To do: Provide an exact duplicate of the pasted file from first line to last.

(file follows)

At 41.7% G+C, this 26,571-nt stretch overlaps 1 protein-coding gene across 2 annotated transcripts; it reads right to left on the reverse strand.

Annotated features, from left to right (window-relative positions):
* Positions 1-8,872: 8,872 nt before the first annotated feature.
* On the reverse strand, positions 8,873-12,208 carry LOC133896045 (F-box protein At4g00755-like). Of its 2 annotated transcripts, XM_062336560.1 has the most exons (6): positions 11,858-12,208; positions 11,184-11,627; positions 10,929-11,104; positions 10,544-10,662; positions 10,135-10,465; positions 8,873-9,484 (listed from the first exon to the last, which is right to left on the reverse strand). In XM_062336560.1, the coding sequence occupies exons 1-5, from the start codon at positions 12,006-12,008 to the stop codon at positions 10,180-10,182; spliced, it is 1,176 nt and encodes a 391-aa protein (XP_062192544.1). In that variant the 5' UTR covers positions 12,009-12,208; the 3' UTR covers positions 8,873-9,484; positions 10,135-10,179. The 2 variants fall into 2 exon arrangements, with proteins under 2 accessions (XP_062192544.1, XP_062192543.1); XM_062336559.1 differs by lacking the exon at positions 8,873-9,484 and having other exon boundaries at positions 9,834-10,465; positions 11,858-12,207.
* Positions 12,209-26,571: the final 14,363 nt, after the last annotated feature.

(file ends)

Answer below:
At 41.7% G+C, this 26,571-nt stretch overlaps 1 protein-coding gene across 2 annotated transcripts; it reads right to left on the reverse strand.

Annotated features, from left to right (window-relative positions):
* Positions 1-8,872: 8,872 nt before the first annotated feature.
* On the reverse strand, positions 8,873-12,208 carry LOC133896045 (F-box protein At4g00755-like). Of its 2 annotated transcripts, XM_062336560.1 has the most exons (6): positions 11,858-12,208; positions 11,184-11,627; positions 10,929-11,104; positions 10,544-10,662; positions 10,135-10,465; positions 8,873-9,484 (listed from the first exon to the last, which is right to left on the reverse strand). In XM_062336560.1, the coding sequence occupies exons 1-5, from the start codon at positions 12,006-12,008 to the stop codon at positions 10,180-10,182; spliced, it is 1,176 nt and encodes a 391-aa protein (XP_062192544.1). In that variant the 5' UTR covers positions 12,009-12,208; the 3' UTR covers positions 8,873-9,484; positions 10,135-10,179. The 2 variants fall into 2 exon arrangements, with proteins under 2 accessions (XP_062192544.1, XP_062192543.1); XM_062336559.1 differs by lacking the exon at positions 8,873-9,484 and having other exon boundaries at positions 9,834-10,465; positions 11,858-12,207.
* Positions 12,209-26,571: the final 14,363 nt, after the last annotated feature.